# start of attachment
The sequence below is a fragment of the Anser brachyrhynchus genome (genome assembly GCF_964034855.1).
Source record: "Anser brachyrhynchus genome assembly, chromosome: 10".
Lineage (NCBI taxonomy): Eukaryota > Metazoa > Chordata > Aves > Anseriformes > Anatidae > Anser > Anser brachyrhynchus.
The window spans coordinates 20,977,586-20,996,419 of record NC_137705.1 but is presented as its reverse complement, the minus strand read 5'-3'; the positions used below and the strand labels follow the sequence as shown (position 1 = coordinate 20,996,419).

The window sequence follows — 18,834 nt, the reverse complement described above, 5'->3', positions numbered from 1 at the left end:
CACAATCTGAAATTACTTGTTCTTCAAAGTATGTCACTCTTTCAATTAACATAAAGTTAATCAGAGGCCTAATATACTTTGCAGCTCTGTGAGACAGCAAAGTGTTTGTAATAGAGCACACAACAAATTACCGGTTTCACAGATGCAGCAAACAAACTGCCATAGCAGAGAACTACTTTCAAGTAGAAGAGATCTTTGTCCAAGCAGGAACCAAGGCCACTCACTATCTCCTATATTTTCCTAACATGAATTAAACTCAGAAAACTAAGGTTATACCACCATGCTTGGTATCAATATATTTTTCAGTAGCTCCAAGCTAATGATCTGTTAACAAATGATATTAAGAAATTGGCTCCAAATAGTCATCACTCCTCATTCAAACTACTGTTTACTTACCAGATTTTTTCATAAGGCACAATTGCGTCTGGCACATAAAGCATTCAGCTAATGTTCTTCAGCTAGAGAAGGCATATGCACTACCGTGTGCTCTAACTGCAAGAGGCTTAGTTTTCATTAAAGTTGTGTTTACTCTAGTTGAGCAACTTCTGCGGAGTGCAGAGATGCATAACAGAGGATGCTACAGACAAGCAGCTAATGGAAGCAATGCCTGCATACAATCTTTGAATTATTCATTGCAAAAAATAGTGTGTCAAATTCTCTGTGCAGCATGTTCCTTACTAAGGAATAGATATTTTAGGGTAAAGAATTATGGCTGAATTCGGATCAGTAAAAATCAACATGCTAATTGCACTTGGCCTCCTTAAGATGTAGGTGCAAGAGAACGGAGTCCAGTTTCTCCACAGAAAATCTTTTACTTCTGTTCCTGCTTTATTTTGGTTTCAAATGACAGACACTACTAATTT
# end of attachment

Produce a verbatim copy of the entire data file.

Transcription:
The sequence below is a fragment of the Anser brachyrhynchus genome (genome assembly GCF_964034855.1).
Source record: "Anser brachyrhynchus genome assembly, chromosome: 10".
Lineage (NCBI taxonomy): Eukaryota > Metazoa > Chordata > Aves > Anseriformes > Anatidae > Anser > Anser brachyrhynchus.
The window spans coordinates 20,977,586-20,996,419 of record NC_137705.1 but is presented as its reverse complement, the minus strand read 5'-3'; the positions used below and the strand labels follow the sequence as shown (position 1 = coordinate 20,996,419).

The window sequence follows — 18,834 nt, the reverse complement described above, 5'->3', positions numbered from 1 at the left end:
CACAATCTGAAATTACTTGTTCTTCAAAGTATGTCACTCTTTCAATTAACATAAAGTTAATCAGAGGCCTAATATACTTTGCAGCTCTGTGAGACAGCAAAGTGTTTGTAATAGAGCACACAACAAATTACCGGTTTCACAGATGCAGCAAACAAACTGCCATAGCAGAGAACTACTTTCAAGTAGAAGAGATCTTTGTCCAAGCAGGAACCAAGGCCACTCACTATCTCCTATATTTTCCTAACATGAATTAAACTCAGAAAACTAAGGTTATACCACCATGCTTGGTATCAATATATTTTTCAGTAGCTCCAAGCTAATGATCTGTTAACAAATGATATTAAGAAATTGGCTCCAAATAGTCATCACTCCTCATTCAAACTACTGTTTACTTACCAGATTTTTTCATAAGGCACAATTGCGTCTGGCACATAAAGCATTCAGCTAATGTTCTTCAGCTAGAGAAGGCATATGCACTACCGTGTGCTCTAACTGCAAGAGGCTTAGTTTTCATTAAAGTTGTGTTTACTCTAGTTGAGCAACTTCTGCGGAGTGCAGAGATGCATAACAGAGGATGCTACAGACAAGCAGCTAATGGAAGCAATGCCTGCATACAATCTTTGAATTATTCATTGCAAAAAATAGTGTGTCAAATTCTCTGTGCAGCATGTTCCTTACTAAGGAATAGATATTTTAGGGTAAAGAATTATGGCTGAATTCGGATCAGTAAAAATCAACATGCTAATTGCACTTGGCCTCCTTAAGATGTAGGTGCAAGAGAACGGAGTCCAGTTTCTCCACAGAAAATCTTTTACTTCTGTTCCTGCTTTATTTTGGTTTCAAATGACAGACACTACTAATTT